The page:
Happy Creek Minerals Ltd.
Monday’s close: 24.5 cents, up 1 cent
52-week trading range: 11 cents to 27.5 cents a share
Annual dividend: none
Analysts’ ratings: none
Recent history: Shares of the junior miner have languished since they plunged to 4 cents a share in 2008 when small-cap companies got crushed during the stock market meltdown. Happy Creek, which specializes in finding metals like tungsten, copper, molybdenum, gold and silver, has seen its stock rise 26 per cent this year. The company has no revenues, but its shares started to rise in the summer following drill results on its Fox tungsten property in British Columbia. Tungsten is used to make tungsten carbide and other hard metals used for industrial metal fabrication, rock drill bits and other high tech applications.
Outlook: Happy Creek, which announced final 2012 drill results at its tungsten property on Monday, said it has advanced the Fox prospect from “a very early stage to a new tungsten discovery with large scale and grades that are thought to be comparable to some of the best tungsten mines or advanced-stage projects world-wide.”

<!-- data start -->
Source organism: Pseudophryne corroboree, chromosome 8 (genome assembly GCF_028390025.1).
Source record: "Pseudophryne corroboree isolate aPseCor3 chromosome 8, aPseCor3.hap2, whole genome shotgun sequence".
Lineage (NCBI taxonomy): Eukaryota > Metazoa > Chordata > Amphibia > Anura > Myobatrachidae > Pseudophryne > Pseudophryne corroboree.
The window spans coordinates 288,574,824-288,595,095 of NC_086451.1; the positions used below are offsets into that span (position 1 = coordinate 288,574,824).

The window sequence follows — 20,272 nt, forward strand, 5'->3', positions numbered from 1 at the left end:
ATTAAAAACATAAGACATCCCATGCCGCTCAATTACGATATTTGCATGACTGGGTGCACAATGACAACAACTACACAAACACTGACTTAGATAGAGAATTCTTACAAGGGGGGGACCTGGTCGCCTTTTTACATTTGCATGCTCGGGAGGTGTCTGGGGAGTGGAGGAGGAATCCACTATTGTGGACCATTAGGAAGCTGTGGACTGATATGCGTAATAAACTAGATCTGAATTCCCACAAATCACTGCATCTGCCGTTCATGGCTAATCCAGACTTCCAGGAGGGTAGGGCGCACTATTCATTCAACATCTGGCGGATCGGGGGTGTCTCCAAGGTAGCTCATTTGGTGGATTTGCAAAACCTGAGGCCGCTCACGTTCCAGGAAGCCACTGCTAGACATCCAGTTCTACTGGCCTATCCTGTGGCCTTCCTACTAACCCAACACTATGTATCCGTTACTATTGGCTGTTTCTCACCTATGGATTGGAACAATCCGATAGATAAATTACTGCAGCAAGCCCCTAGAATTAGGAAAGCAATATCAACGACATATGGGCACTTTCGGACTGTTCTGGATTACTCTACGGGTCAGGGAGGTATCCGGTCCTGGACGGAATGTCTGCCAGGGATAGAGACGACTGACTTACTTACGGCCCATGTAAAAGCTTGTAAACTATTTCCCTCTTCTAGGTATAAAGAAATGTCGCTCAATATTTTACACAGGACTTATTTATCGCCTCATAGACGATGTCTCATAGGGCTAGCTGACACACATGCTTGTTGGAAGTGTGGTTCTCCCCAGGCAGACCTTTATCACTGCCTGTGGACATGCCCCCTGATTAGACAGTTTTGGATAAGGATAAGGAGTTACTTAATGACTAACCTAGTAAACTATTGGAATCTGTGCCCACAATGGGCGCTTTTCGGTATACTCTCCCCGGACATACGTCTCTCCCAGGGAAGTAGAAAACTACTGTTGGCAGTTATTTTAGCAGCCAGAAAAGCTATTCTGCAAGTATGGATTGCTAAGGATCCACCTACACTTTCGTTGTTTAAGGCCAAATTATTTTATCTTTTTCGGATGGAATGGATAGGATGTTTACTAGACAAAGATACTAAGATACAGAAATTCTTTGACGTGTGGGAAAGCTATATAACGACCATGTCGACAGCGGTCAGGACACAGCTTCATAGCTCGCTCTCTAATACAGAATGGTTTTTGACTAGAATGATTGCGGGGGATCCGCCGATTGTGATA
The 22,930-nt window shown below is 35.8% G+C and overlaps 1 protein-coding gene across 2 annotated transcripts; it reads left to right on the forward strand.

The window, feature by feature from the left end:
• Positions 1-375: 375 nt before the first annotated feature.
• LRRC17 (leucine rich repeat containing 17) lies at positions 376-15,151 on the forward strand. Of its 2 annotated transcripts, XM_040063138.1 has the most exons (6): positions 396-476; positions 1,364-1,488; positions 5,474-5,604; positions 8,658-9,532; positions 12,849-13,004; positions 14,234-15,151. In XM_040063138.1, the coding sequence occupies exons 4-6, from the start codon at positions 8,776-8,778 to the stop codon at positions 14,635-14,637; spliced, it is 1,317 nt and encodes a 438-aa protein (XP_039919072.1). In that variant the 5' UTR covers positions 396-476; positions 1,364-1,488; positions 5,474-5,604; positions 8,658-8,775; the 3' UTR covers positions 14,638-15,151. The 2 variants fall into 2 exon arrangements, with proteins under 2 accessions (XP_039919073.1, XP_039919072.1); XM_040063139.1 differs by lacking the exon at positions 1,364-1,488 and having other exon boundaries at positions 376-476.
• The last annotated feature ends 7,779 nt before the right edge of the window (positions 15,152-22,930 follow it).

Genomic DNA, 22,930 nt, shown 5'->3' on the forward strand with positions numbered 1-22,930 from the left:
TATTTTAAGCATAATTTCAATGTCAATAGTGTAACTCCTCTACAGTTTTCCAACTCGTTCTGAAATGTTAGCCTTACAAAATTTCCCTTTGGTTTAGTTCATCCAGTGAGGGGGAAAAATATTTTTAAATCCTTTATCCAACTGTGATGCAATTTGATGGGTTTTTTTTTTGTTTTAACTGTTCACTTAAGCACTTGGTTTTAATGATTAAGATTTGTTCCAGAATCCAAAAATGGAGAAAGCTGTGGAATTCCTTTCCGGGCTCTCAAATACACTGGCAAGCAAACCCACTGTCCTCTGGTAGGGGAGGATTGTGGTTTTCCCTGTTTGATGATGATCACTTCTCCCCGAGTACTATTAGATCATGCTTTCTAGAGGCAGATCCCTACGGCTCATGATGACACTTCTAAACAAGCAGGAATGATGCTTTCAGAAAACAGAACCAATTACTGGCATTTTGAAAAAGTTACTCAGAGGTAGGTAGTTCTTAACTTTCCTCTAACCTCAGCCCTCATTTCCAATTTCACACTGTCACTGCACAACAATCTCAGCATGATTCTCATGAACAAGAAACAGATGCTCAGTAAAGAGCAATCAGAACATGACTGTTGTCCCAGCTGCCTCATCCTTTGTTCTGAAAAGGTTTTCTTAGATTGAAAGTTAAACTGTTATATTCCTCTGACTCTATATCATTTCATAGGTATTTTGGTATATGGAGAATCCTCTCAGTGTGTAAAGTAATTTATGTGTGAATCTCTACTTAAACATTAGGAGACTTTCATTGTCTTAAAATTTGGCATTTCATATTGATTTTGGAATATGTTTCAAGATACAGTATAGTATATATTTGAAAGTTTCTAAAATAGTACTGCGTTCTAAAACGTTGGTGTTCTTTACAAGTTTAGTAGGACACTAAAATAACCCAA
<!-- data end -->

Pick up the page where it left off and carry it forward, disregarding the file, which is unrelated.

The deposit is very high grade, but the key is that it also near surface, says Steven Palmer, president of Toronto-based AlphaNorth Asset Management Inc. “They would have a cost advantage in terms of mining. It could be an open pit, which is cheaper than underground mines. And it is in British Columbia, which is a favourable jurisdiction.”
The company plans to have an official resource calculation by the end of next year, Mr. Palmer said. “If they prove up an adequate size resource, then they can proceed towards mining it. The capital expenditure requirements would be quite low. For example, a 2,000-tonne per day mill would be roughly $25-million.”
If Happy Creek can continue to provide favourable drilling results “this stock should have significant gains from current levels,” he said. He has owned its shares for a couple of years, having acquired them through private placement and flow-through financing at 27 cents to 30 cents a unit [including a warrant].
This mining junior has multiple projects so that if one does not work out, there are others to fall back on, Mr. Palmer said. But the tungsten property is a “unique story,” he added. “There are not many around. It’s not like a junior gold company where there is probably 500 of them in Canada.”Report Typo/Error